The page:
By Matthew Kruger
First published on the Helen Suzman Foundation website

In South Africa, the events that generate political debate are always aplenty. In the space of three days in late September, we were all especially blessed. First, the US Securities Exchange Commission alleged that Hitachi, a foreign company, had a corrupt relationship with Chancellor House. Chancellor House is an ANC-controlled company that funds the political activities of the ANC. This relationship, the SEC alleges, secured for Hitachi contracts relating to the Medupi and Kusile power plants.

Two days later, the Constitutional Court handed down judgment dismissing an application by My Vote Counts (MVC), which had sought an order declaring that Parliament had failed in its duty to enact legislation giving effect to the right of access to information. Later that day, citizens, civil society organisations and various political bodies came together to march in opposition to corruption. This is a lot to digest. The SEC allegations, the MVC decision and the protest marches, however, all share a common feature: corruption.

Most people agree that corruption is a bad thing. Most also agree that there is no single and simple means by which to prevent and combat corruption. Any successful strategy will have to embrace a plurality of persons, parties and programmes. We must be open to all possibilities. None of this is very controversial – what is likely to be controversial, though, is how we should go about confronting corruption. The means to our desired ends, especially when these means may have unintended consequences, will always generate debate. Sometimes the debate will even be intractable.

This brief considers one particular means by which corruption can be prevented and combated: How, if at all, should we regulate the disclosure of the source of political party funding? Disclosure is a means that has and will continue to generate heated debate. To explain why, I begin with a brief summary of the details of and problems with the MVC decision.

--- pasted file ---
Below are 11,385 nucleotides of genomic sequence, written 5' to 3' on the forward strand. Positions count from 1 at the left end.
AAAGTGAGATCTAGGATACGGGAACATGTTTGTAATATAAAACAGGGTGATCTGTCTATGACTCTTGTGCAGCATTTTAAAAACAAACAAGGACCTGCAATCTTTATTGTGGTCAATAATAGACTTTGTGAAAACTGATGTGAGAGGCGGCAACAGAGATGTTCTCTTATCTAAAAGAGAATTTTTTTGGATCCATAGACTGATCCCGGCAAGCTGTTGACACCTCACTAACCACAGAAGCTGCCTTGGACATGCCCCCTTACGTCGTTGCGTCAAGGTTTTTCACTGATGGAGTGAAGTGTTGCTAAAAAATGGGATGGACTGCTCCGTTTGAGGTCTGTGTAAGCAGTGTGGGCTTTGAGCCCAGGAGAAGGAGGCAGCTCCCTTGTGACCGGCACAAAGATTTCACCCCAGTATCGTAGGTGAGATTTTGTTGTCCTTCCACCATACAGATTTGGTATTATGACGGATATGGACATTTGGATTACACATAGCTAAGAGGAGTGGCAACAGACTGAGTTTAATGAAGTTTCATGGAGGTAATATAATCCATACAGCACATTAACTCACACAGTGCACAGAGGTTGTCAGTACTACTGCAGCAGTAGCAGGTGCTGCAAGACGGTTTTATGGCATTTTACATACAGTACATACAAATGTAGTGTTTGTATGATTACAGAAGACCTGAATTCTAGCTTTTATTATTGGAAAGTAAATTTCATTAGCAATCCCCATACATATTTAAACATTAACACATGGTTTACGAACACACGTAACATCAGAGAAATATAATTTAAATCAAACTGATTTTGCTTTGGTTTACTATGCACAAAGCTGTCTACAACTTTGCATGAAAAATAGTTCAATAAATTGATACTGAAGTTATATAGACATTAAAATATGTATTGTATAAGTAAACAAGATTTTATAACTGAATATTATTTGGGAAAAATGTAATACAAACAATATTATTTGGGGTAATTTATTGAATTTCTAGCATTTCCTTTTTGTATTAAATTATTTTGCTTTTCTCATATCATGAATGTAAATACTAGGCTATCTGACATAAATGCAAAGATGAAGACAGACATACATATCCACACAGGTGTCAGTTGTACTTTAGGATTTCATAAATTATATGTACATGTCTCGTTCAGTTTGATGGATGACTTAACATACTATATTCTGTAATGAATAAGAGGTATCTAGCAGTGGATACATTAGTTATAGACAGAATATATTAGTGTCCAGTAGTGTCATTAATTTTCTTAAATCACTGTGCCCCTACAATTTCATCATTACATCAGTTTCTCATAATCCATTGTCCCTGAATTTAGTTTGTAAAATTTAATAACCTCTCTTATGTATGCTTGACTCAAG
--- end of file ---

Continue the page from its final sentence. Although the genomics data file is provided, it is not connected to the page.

The MVC decision: details and problems

According to MVC, Parliament failed to fulfil its duty to enact legislation giving effect to the right of access to information. MVC cited the absence of a legal requirement for political parties to disclose publically information pertaining to the source of their funding. In a 7-4 split, the majority dismissed the application. The majority held that MVC had proceeded in the wrong way and in the wrong court. Since the application was dismissed on procedural grounds, the majority refused to consider the merits of the application.

There are a number of difficulties with the majority decision, both as a matter of interpretation and as a matter of consequence. I will avoid the interpretative issue, since it cannot be done justice in a brief of this length. An apparent consequence of the decision, though, is that a constitutional mechanism by which citizens can hold Parliament accountable has effectively been removed. Parliament can, so it seems, defend an allegation that it has not fulfilled its duty to pass legislation giving effect to various rights by simply gesturing at legislation that purports to address an aspect of these rights. This cannot have been the intention of the drafters of the Constitution. It is not consistent with the values that underlie an open and democratic society.

Despite this unfortunate result, hope remains. This is because the majority did not address the main question before it. So, we must ask: Are political parties required to disclose regularly and publically the sources of their funding?

Confronting a difficult question

There is no easy answer to this question. To be more precise, there is no easy answer to the various issues packed into this question. The difficulty is not with whether the effective exercise of political rights depends on citizens having access to information. Conceptually speaking, this is clear. It is almost as clear that such information includes details relating to the source of political party funding. The difficulty is also not with whether secrecy fosters the conditions in which corruption can occur. Empirically, this is trite. Rather, the difficulty is whether, despite the importance of such information to the exercise of political rights, we should limit access to this information.